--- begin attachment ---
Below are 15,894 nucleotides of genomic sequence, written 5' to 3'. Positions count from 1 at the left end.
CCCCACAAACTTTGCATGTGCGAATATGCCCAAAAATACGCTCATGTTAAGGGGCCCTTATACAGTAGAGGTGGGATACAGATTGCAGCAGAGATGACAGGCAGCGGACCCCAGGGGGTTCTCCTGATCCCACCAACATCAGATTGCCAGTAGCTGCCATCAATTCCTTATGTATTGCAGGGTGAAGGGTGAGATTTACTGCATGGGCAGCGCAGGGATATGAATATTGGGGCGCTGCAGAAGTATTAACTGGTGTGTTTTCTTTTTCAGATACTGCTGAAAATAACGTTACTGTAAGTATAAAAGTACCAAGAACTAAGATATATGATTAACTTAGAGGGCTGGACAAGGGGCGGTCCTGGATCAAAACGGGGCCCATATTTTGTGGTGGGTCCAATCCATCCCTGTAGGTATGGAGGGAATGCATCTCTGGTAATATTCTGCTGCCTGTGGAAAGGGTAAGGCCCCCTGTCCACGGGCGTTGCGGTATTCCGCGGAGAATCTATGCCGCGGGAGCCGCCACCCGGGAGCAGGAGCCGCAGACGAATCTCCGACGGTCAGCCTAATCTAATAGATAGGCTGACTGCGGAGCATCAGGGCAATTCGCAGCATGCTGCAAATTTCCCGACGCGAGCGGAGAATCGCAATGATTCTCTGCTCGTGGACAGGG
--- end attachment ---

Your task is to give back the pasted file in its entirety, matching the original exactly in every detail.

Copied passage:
Below are 15,894 nucleotides of genomic sequence, written 5' to 3'. Positions count from 1 at the left end.
CCCCACAAACTTTGCATGTGCGAATATGCCCAAAAATACGCTCATGTTAAGGGGCCCTTATACAGTAGAGGTGGGATACAGATTGCAGCAGAGATGACAGGCAGCGGACCCCAGGGGGTTCTCCTGATCCCACCAACATCAGATTGCCAGTAGCTGCCATCAATTCCTTATGTATTGCAGGGTGAAGGGTGAGATTTACTGCATGGGCAGCGCAGGGATATGAATATTGGGGCGCTGCAGAAGTATTAACTGGTGTGTTTTCTTTTTCAGATACTGCTGAAAATAACGTTACTGTAAGTATAAAAGTACCAAGAACTAAGATATATGATTAACTTAGAGGGCTGGACAAGGGGCGGTCCTGGATCAAAACGGGGCCCATATTTTGTGGTGGGTCCAATCCATCCCTGTAGGTATGGAGGGAATGCATCTCTGGTAATATTCTGCTGCCTGTGGAAAGGGTAAGGCCCCCTGTCCACGGGCGTTGCGGTATTCCGCGGAGAATCTATGCCGCGGGAGCCGCCACCCGGGAGCAGGAGCCGCAGACGAATCTCCGACGGTCAGCCTAATCTAATAGATAGGCTGACTGCGGAGCATCAGGGCAATTCGCAGCATGCTGCAAATTTCCCGACGCGAGCGGAGAATCGCAATGATTCTCTGCTCGTGGACAGGG